I don’t know how many times I have read a headline in the media based on a scientific study that suddenly declares it’s findings as absolute statements of truth. Science like nearly every facet of life is not straightforward, nor is it infallible.
I am not writing this as a critic of science as a philosophy, I believe science is the best method we have developed to attempt to understand the world around us. I also come from a scientific background in that I have a science degree, but that does not mean that I think science is beyond criticism.
Untangling science is no easy matter, even for those trained in the scientific process, so the lay public have an even more difficult task.
So how do we go about trying to cut through the crap and find the best information out there. Let’s start with the basics.
In a scientific study, the scientists involved develop a hypothesis (ask a question)or use one already in existence in a specific area of interest to try and determine if there is substance to their hypothesis or is it wrong. They design their methods, complete the study and analyse the results. From these results some conclusions are then drawn.
However,the results of one study are not conclusive proof of anything. What they can do though, is contribute to the body of knowledge in the particular field of science the study is examining. Only when there is a significant body of evidence that points overwhelmingly in one direction, is it safe to conclude that something appears to be factual.
Scientific research has many limitations, but the power of a study’s results can be hugely reduced if the quality of the study is poor or its methods lack – or are low in – reliability or validity. It is inevitable that the quality of research will vary widely, depending on how many of these limitations can be addressed.
One obvious example, where the power of research is reduced is using animal studies to determine effects on humans.
One must also understand that science and scientific knowledge is never static, but always in a state of flux. The consensus now may not be the consensus tomorrow if further evidence contradicts it.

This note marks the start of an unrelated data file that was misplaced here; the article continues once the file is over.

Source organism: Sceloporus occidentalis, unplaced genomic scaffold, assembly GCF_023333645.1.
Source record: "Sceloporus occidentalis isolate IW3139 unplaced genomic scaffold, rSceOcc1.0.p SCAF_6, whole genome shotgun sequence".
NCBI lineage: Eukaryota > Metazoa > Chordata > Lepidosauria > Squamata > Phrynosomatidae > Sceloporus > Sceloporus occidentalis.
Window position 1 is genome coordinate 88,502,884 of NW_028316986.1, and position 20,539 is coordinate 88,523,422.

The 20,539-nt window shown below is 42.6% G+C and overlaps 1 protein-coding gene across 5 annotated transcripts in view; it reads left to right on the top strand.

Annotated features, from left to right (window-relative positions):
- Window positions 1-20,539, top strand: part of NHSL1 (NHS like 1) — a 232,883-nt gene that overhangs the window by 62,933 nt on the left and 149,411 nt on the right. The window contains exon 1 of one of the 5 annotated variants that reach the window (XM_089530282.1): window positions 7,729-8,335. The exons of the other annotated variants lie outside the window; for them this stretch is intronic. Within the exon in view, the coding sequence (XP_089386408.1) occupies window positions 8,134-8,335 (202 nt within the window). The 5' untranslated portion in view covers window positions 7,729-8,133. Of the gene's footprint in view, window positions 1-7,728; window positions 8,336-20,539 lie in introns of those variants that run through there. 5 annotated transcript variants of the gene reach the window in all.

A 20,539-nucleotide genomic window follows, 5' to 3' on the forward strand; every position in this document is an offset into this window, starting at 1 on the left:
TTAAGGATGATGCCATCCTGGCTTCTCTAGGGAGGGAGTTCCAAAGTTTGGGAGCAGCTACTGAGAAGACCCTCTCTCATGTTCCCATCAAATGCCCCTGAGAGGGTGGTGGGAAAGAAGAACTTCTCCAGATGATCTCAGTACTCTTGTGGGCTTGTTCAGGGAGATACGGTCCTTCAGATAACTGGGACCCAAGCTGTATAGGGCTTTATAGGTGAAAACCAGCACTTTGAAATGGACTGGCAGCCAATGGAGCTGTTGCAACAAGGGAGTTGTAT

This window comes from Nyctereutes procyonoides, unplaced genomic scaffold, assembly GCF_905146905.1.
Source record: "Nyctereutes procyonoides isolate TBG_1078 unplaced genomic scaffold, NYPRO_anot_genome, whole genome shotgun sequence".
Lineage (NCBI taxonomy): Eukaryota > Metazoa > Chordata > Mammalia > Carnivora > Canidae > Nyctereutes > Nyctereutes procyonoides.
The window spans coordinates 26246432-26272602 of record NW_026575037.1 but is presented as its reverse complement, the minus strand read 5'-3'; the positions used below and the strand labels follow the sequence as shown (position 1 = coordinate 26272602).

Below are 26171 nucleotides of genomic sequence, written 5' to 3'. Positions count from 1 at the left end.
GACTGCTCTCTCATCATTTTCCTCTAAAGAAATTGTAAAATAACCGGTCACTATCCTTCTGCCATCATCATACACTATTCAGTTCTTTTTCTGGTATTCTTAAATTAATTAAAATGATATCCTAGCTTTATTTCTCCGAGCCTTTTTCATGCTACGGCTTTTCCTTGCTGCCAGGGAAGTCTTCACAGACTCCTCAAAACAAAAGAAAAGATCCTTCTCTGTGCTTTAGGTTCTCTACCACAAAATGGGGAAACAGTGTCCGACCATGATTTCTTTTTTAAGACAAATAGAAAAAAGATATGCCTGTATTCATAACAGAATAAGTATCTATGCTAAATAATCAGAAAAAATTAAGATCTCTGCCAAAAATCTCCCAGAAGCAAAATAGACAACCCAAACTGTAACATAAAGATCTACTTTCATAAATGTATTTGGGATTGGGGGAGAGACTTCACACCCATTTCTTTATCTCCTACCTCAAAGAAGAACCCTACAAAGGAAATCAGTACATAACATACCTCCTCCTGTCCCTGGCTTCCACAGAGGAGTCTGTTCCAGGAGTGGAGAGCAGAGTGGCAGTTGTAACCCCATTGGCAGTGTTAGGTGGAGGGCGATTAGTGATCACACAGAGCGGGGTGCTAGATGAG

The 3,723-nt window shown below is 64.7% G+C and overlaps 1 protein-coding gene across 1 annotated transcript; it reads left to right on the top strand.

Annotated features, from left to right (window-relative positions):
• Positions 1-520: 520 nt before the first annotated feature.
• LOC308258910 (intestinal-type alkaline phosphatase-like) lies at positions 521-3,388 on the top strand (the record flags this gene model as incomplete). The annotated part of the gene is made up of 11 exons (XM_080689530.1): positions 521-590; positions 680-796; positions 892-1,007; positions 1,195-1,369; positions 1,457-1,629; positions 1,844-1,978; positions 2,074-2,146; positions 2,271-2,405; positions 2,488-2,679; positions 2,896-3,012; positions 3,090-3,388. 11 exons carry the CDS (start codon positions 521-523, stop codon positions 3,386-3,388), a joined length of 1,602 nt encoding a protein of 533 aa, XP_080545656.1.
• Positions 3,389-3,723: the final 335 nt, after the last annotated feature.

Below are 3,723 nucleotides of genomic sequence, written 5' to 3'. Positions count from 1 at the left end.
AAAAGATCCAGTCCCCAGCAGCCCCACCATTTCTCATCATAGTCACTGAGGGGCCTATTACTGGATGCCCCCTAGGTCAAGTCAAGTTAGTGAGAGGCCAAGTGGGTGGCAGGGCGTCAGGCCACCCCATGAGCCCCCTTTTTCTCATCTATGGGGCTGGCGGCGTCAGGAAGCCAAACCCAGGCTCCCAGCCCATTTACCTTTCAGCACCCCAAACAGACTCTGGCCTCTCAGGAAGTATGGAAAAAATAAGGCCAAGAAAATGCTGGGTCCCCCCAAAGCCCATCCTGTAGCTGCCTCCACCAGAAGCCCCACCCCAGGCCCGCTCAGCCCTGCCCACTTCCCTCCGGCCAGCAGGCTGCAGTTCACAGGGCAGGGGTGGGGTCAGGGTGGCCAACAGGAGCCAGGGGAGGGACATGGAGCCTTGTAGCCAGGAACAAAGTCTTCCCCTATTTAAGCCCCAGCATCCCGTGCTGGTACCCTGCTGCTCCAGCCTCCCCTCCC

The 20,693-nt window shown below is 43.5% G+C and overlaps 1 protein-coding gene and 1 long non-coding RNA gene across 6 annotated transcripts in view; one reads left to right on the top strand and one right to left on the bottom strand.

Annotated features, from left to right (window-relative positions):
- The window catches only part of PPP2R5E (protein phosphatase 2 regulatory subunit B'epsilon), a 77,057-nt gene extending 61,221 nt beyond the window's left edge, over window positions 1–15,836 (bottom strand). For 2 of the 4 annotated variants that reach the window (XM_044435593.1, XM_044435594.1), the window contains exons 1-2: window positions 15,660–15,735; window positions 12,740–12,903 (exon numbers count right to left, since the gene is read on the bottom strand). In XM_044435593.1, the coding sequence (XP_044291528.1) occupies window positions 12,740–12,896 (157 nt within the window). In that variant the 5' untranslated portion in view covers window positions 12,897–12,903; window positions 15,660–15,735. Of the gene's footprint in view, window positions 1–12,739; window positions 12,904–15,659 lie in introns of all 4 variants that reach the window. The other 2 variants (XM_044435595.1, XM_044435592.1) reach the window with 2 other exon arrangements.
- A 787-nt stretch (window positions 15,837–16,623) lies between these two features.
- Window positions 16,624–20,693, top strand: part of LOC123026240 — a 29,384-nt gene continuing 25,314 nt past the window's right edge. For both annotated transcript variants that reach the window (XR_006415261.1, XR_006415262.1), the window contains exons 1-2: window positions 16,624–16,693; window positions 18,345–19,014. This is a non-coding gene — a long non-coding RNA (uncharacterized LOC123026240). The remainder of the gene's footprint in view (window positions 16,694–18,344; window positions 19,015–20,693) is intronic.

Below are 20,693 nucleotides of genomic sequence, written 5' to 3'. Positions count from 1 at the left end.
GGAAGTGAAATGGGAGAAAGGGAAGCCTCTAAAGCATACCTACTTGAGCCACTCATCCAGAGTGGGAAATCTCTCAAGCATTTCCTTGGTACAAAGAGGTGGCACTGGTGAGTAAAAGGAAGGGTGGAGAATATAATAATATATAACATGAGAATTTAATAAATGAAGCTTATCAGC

An example of this was the demonising of saturated fat and cholesterol and it’s links with heart disease. For decades there was widely accepted to be a proven link, but they were merely poor correlations which largely went unchallenged, until more recent evidence contradicted these assertions.
The increasing influence of big business also continues to undermine the independence and veracity of science. The weight of commerce can have a negative influence on researchers and place undue pressure on them to skew results, overlook limitations and to conclude in favour of their drugs or other products. This is particularly true of the medical, cosmetic and supplement industries.
In 2014 the British Medical Journal published a research paper that showed that academic press releases routinely exaggerated scientific findings, which ultimately misled the public.
Couple this with the fact that it is reported on by a lot of journalists, who take at face value research findings without any ability to determine whether findings are exaggerated, misleading or not, and you have a recipe for a cynical and badly informed public. This not only undermines their own work, but also science in general.
So what is the solution, while there is lot of poor science and journalism out there, equally it isn’t all bad. There are many researchers out there who are trying to advance scientific knowledge, while understanding the real limitations they face in as ethical manner as they can.
Sure it’s fine to read about this stuff and take interest in new research; new studies can give important new insights and their findings may or may not prove in time to be correct, but never take any one particular study completely at face value. It is always worthwhile retaining a healthy sense of scepticism and finally, follow advice for which there is a good deal of evidence.